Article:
Canadian Securities Law (OSC statement) on Distributed Ledger Technologies (blockchain)

The Ontario Securities Commission (OSC) put up a press release on Wednesday (March 8th) containing cautionary advice against use of Distributed Ledger Technology or commonly the blockchain.1

In the press release OSC advises businesses using blockchain to offer securities, falling under the Ontario Securities Act, to consider registration as a dealer, adviser and/or investment fund manager.

“Many uses of distributed ledger technologies have the potential to increase transparency and efficiencies in our capital markets, and we are keen to support this type of innovation,” said Pat Chaukos, Chief of OSC LaunchPad. “Because this is a novel area, businesses may not be aware that some uses of this technology could trigger securities law requirements. We encourage these businesses to speak with us about securities law and investor protection requirements that may apply.”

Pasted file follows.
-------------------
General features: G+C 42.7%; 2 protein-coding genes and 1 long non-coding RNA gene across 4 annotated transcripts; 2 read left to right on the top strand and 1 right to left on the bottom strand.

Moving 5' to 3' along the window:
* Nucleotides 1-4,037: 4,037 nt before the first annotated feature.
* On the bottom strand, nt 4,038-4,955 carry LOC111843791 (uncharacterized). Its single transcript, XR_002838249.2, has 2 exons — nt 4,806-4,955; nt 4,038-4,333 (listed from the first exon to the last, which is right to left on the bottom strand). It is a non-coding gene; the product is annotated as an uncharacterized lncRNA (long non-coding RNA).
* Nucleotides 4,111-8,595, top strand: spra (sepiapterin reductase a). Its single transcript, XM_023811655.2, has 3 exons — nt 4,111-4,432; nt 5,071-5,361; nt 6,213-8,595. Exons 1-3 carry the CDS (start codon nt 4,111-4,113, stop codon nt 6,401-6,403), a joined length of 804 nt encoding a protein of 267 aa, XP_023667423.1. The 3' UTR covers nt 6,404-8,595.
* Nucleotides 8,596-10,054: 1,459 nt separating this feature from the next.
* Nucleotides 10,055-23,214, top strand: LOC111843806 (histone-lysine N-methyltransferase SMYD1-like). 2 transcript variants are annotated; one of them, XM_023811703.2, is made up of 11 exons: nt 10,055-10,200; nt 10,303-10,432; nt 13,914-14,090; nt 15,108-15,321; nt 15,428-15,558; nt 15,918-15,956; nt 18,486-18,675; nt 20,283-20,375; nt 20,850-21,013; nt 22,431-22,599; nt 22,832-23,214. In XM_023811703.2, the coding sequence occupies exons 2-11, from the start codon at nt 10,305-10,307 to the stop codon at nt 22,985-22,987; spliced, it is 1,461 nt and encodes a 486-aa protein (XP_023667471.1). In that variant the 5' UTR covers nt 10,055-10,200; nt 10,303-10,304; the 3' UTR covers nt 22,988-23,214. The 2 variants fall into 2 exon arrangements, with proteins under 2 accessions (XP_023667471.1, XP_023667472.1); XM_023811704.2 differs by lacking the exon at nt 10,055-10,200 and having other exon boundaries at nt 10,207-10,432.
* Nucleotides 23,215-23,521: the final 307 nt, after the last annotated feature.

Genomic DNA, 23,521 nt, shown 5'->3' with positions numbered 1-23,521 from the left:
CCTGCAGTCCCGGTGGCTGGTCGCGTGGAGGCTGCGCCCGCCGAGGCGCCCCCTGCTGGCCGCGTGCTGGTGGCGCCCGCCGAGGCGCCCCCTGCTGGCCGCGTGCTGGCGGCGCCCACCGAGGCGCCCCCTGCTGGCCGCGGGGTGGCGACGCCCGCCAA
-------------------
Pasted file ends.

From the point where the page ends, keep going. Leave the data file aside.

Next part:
Blockchain introduces the triple entry accounting system which is the latest innovation in accounting practices. This can be used as the underlying technology in trading, clearing and settling securities transactions.

Companies may also issue shares in digital tokens which can be traded over the internet using the blockchain technology.

The law remains neutral to the technology and is equally applicable on all use cases of blockchain on securities transactions.

  1. OSC Highlights Potential Securities Law Requirements for Businesses Using Distributed Ledger Technologies

Author: Donnie Ashok

Donnie Ashok is a software developer who happened to study law! He graduated from Gujarat National Law University in 2017 and currently works as a Full Stack Developer at a medical insurance firm in Berlin, Germany.

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